A lone spacecraft is on its way to Mars; meanwhile Venus heads toward Pasadena – and back to her job at the Jet Propulsion Laboratory, where confidence is high among rocket scientists that the red planet will soon reveal its secrets.
Venus is in no hurry – her male colleagues make lewd jokes about her, enter her in beauty contests against her will, and encourage her to wear her miniskirts even shorter – so she dawdles as she drives, examining the journal she’s just inherited, written by her Great Aunt Lulu, secretary – with benefits – to a famous astronomer, and a woman who gazed at the red planet through a giant telescope long before women were allowed to do such things.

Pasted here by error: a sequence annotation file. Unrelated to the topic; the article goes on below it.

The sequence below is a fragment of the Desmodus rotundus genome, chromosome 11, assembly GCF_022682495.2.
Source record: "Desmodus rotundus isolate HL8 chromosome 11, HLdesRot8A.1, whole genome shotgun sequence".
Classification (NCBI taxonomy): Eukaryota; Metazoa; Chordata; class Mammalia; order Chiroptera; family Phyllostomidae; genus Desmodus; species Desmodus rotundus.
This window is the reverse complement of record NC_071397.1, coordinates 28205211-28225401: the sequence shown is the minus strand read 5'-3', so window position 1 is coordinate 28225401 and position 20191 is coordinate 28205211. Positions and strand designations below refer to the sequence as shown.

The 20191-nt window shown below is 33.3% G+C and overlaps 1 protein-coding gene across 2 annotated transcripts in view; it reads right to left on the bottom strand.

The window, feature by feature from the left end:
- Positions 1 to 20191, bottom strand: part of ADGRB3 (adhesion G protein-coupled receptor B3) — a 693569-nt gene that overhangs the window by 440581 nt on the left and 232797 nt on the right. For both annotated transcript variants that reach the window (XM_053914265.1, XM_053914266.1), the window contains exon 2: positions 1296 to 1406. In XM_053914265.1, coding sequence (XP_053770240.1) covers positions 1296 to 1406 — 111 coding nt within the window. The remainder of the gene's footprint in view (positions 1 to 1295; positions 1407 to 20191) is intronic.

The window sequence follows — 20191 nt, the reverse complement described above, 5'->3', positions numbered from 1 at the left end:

The clever JPL scientists are certain their new spacecraft will discover evidence of life on Mars, but Venus finds it first – on the pages of Lulu’s journal. But before she can use this information to level the workplace playing field, a cosmic misstep strands her at Lulu’s old haunt, Lowell Observatory in Flagstaff. Venus must navigate the Victorian era and the space age simultaneously to claim her place in an expanding universe.
In this stylish and edgy novel, author Jan Millsapps deftly teases the female experience out of a history of mostly male astronomers and rocket scientists, and tells a mesmerizing story about generations of women struck by the stars.